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The Abandoned Life
Amy Carmichael's life is a model of selfless dedication to the Savior, a life of discipleship and abandonment. She lived for one reason, and that was to make God's love known to those trapped in utter darkness. She was born in northern Ireland in 1867 and was the oldest of seven children. Her father's early death when she was eighteen had a profound effect on her, leading her to think seriously about her future and God's plan for her life.
Years before she became a missionary, God gave her a glimpse of the work she would one day do. His first prompting came on a wintry Sunday morning as the family returned home from church. Amy and her brothers spotted an old woman carrying a huge bundle.
She writes that they felt an overwhelming urge to help but also a feeling of embarrassment. "This meant facing all the respectable people who were, like ourselves, on their way home. It was a horrid moment. We were only two boys and a girl, and not at all exalted Christians. We hated doing it. Crimson all over (at least we felt crimson, soul and body of us) we plodded on, a wet wind blows in about us, and blowing, too, the rags of that poor old woman, till she seemed like a bundle of feathers and we unhappily mixed up with them."
As they passed a beautiful Victorian fountain, she heard the words of 1 Corinthians 3:12-14 in her spirit: "Gold, silver, precious stones, wood, hay, stubble-every man's work shall be made manifest; for the day shall declare it, because it shall be declared by fire; and the fire shall try every man's work of what sort it is. If any man's work abide."
She turned to see who was there, but there was no one-just the sound of the fountain's water and the laughter of a few passers-by. Before this time Carmichael admitted to a preoccupation with her social life. However, now it appeared that God was calling her to "settle some things with Him."
The Hand of God
In September 1886 the Carmichael family had traveled to Glasgow, England, to attend a conference in Keswick, in England's Lake District. It was there that Carmichael felt God's hand on her life.
The purpose for the conference was the promotion of holiness or the "higher Christian life." Carmichael writes: "The hall was full of a sort of gray mist, very dull and chilly. I came to that meeting half hoping, half fearing. Would there be anything for me? . . . The fog in the Hall seemed to soak into me. My soul was in a fog. Then the chairman rose for the last prayer . . . 'O Lord, we know Thou art able to keep us from falling.' Those words found me. It was as if they were alight. And they shone for me."
Amy Carmichael realized nothing could be more important than living her life for Jesus Christ who, with nothing of worldly possessions, had given His very life for her. She knew He was calling her to do the same and give all of herself to Him. This meant she must become "dead to the world and its applause, to all its customs, fashions, and laws."
In 1895, she was commissioned by the Church of England Zenana Missionary Society to go to Dohnavur, India, where she served fifty-six years as God's devoted servant without a furlough. A major part of her work there was devoted to rescuing children who had been dedicated by their families to be temple prostitutes.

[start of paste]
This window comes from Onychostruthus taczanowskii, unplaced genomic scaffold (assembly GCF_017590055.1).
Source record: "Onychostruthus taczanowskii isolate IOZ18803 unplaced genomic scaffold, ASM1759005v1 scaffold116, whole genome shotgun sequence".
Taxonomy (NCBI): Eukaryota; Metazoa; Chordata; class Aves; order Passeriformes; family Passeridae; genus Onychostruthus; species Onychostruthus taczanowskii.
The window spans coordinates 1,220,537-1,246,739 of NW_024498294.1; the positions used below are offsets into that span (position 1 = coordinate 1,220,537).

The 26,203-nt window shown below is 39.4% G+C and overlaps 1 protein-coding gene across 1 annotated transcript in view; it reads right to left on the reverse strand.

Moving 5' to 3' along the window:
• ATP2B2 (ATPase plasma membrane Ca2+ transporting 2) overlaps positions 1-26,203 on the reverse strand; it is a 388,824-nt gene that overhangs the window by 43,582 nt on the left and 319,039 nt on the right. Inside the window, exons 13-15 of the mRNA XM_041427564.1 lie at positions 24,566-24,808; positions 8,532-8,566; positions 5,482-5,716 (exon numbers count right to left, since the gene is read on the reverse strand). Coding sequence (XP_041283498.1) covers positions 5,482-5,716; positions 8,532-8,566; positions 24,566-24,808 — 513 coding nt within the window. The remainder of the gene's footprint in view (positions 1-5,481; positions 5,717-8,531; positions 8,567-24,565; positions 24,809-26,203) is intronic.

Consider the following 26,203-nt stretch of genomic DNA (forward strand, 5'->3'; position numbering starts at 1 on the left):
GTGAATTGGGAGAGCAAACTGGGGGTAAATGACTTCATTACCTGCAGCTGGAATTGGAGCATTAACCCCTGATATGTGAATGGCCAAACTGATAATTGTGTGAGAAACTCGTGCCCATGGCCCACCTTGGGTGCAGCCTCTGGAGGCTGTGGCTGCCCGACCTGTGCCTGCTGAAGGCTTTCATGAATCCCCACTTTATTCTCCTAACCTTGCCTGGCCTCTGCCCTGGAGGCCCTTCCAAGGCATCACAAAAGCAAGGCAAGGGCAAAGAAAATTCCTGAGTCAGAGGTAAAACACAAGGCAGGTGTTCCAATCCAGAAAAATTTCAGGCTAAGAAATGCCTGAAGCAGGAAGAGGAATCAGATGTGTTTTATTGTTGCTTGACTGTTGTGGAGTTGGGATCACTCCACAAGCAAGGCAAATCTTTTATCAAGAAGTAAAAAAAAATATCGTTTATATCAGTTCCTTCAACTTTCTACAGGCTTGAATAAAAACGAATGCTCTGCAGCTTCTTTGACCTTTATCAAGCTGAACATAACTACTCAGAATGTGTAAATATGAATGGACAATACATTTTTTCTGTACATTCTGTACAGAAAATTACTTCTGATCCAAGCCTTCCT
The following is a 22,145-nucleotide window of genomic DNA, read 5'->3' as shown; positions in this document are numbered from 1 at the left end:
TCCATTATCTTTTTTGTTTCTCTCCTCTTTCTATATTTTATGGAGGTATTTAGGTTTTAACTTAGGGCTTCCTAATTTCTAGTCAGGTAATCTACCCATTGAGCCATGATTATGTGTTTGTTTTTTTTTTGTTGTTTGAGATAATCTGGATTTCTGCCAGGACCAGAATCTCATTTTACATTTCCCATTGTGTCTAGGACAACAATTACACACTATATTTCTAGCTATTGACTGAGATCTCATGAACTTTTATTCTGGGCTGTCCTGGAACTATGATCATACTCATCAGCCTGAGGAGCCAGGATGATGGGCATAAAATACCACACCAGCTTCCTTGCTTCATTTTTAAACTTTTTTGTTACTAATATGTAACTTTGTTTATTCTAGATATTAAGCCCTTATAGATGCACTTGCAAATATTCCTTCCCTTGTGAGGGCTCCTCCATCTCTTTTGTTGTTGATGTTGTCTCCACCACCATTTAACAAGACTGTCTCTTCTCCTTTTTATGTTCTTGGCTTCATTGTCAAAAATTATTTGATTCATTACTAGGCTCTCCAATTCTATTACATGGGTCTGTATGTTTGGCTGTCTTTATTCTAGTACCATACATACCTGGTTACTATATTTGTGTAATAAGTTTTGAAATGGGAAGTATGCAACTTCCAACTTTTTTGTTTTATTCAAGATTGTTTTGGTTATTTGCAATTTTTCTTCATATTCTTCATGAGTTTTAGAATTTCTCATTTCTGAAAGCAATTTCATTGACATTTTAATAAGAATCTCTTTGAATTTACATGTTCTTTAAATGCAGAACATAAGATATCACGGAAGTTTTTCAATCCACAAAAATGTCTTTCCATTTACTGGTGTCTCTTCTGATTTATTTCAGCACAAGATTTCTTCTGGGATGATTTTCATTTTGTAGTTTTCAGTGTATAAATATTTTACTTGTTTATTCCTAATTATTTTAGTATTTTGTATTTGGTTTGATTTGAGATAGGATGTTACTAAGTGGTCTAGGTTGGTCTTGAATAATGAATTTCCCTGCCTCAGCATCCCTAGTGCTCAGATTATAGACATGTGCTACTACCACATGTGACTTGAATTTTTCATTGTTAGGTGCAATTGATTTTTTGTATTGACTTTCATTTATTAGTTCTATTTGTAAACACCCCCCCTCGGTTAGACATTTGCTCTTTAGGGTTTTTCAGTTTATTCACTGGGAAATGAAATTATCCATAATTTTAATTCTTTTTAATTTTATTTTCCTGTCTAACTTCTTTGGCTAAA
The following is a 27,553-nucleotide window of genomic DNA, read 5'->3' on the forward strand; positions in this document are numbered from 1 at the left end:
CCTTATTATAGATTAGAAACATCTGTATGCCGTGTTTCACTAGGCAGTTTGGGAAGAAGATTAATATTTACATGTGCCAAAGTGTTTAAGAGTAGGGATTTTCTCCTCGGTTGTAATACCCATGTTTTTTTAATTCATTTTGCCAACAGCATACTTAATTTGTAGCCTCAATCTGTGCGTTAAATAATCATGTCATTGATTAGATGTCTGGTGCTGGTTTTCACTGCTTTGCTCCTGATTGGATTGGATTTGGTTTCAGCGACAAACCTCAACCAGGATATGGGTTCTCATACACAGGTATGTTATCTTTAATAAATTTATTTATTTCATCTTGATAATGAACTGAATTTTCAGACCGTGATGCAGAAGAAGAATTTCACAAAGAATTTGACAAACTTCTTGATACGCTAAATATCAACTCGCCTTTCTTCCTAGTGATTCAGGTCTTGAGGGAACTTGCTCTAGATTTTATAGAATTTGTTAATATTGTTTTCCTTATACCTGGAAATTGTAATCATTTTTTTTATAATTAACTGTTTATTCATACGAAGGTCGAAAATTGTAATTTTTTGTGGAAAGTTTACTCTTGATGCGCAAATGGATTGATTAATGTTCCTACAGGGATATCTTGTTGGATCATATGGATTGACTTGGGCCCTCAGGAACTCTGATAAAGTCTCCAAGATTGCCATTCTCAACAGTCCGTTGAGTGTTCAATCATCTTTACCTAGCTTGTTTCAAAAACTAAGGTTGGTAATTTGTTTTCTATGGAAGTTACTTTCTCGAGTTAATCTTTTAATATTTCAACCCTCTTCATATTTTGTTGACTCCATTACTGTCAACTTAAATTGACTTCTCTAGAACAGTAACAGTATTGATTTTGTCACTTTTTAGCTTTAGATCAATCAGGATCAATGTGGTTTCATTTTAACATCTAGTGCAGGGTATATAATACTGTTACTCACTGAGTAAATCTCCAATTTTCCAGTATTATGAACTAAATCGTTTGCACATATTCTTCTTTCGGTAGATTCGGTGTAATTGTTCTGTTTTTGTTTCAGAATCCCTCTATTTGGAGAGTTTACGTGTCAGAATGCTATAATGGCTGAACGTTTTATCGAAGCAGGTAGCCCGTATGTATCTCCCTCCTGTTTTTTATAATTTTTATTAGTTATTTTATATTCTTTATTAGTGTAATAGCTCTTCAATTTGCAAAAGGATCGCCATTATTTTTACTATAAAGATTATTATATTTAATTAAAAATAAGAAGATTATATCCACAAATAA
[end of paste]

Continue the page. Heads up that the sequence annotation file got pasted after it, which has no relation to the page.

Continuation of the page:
Amy Carmichael often recalled the image of the old woman carrying her heavy bundle alone. She realized God had given her a love for those in the world deemed unlovely. The overflow of this love God used to start the Dohnavur Fellowship in India that became a place of safety and refuge for temple children.
More than a thousand children were rescued from neglect and abuse during Amy's lifetime. To them she was known as "Amma," which means mother in the Tamil language. The world often was dangerous and stressful. Yet she never forgot God's promise to "keep them in all things."
"There were days when the sky turned black for me because of what I heard and knew was true . . . Sometimes it was as if I saw the Lord Jesus Christ kneeling alone, as He knelt long ago under the olive trees . . . And the only thing that one who cared could do, was to go softly and kneel down beside Him, so that He would not be alone in His sorrow over the little children."
She was a prolific writer with thirty-five books published to her credit. Even as a young girl, Carmichael had showed talent as a writer. However, after a tragic accident in 1931, much of her time was spent in confinement in the Dohnavur Fellowship's compound.
Obedience, total commitment, and selflessness were the marks of Amy Carmichael's life. In a world where the thought of living one's life for Jesus Christ above all else is rapidly fading, she remains a bright and ever burning example of one whose sole existence was devoted to her beloved Lord and Savior.
God may or may not take you, as He did Amy Carmichael, to some far away land. However, He does have a plan for your life-to use you as His light of eternal hope and forgiveness to others. Ask Him to make His will perfectly clear. The rewards of God are not based on human achievements or financial success. They are given, instead, to those who "settle some things with Him" and commit themselves to Christ through a life of obedience and selfless devotion.
— Author Unknown